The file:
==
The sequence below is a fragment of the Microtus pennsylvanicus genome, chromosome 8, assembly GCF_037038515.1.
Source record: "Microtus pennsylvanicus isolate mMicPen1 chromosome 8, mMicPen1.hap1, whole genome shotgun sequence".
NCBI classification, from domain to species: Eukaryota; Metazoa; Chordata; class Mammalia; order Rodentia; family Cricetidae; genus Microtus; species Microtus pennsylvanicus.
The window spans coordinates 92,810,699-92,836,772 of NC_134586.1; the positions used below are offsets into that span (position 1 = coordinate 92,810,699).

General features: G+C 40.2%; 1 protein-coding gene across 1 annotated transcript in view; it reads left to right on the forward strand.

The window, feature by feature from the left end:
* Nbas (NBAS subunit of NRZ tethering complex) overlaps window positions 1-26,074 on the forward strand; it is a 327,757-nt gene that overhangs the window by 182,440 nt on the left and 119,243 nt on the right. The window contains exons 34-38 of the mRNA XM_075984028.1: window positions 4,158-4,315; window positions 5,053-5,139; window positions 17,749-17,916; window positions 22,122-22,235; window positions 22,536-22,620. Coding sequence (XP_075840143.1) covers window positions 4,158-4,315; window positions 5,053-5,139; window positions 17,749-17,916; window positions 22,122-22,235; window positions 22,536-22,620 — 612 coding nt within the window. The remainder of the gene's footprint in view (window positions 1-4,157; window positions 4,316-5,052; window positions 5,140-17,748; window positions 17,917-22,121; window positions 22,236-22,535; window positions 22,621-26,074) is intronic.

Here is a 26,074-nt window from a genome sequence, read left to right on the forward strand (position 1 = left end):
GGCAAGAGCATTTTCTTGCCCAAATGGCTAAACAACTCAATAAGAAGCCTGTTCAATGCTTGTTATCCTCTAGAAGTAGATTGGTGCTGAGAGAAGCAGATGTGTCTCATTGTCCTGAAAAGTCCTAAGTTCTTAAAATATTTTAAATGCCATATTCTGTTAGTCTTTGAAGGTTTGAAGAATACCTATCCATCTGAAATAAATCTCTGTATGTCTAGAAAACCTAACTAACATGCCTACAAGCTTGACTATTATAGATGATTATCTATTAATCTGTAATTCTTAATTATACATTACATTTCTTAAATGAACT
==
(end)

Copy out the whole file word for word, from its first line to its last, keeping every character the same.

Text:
The sequence below is a fragment of the Microtus pennsylvanicus genome, chromosome 8, assembly GCF_037038515.1.
Source record: "Microtus pennsylvanicus isolate mMicPen1 chromosome 8, mMicPen1.hap1, whole genome shotgun sequence".
NCBI classification, from domain to species: Eukaryota; Metazoa; Chordata; class Mammalia; order Rodentia; family Cricetidae; genus Microtus; species Microtus pennsylvanicus.
The window spans coordinates 92,810,699-92,836,772 of NC_134586.1; the positions used below are offsets into that span (position 1 = coordinate 92,810,699).

General features: G+C 40.2%; 1 protein-coding gene across 1 annotated transcript in view; it reads left to right on the forward strand.

The window, feature by feature from the left end:
* Nbas (NBAS subunit of NRZ tethering complex) overlaps window positions 1-26,074 on the forward strand; it is a 327,757-nt gene that overhangs the window by 182,440 nt on the left and 119,243 nt on the right. The window contains exons 34-38 of the mRNA XM_075984028.1: window positions 4,158-4,315; window positions 5,053-5,139; window positions 17,749-17,916; window positions 22,122-22,235; window positions 22,536-22,620. Coding sequence (XP_075840143.1) covers window positions 4,158-4,315; window positions 5,053-5,139; window positions 17,749-17,916; window positions 22,122-22,235; window positions 22,536-22,620 — 612 coding nt within the window. The remainder of the gene's footprint in view (window positions 1-4,157; window positions 4,316-5,052; window positions 5,140-17,748; window positions 17,917-22,121; window positions 22,236-22,535; window positions 22,621-26,074) is intronic.

Here is a 26,074-nt window from a genome sequence, read left to right on the forward strand (position 1 = left end):
GGCAAGAGCATTTTCTTGCCCAAATGGCTAAACAACTCAATAAGAAGCCTGTTCAATGCTTGTTATCCTCTAGAAGTAGATTGGTGCTGAGAGAAGCAGATGTGTCTCATTGTCCTGAAAAGTCCTAAGTTCTTAAAATATTTTAAATGCCATATTCTGTTAGTCTTTGAAGGTTTGAAGAATACCTATCCATCTGAAATAAATCTCTGTATGTCTAGAAAACCTAACTAACATGCCTACAAGCTTGACTATTATAGATGATTATCTATTAATCTGTAATTCTTAATTATACATTACATTTCTTAAATGAACT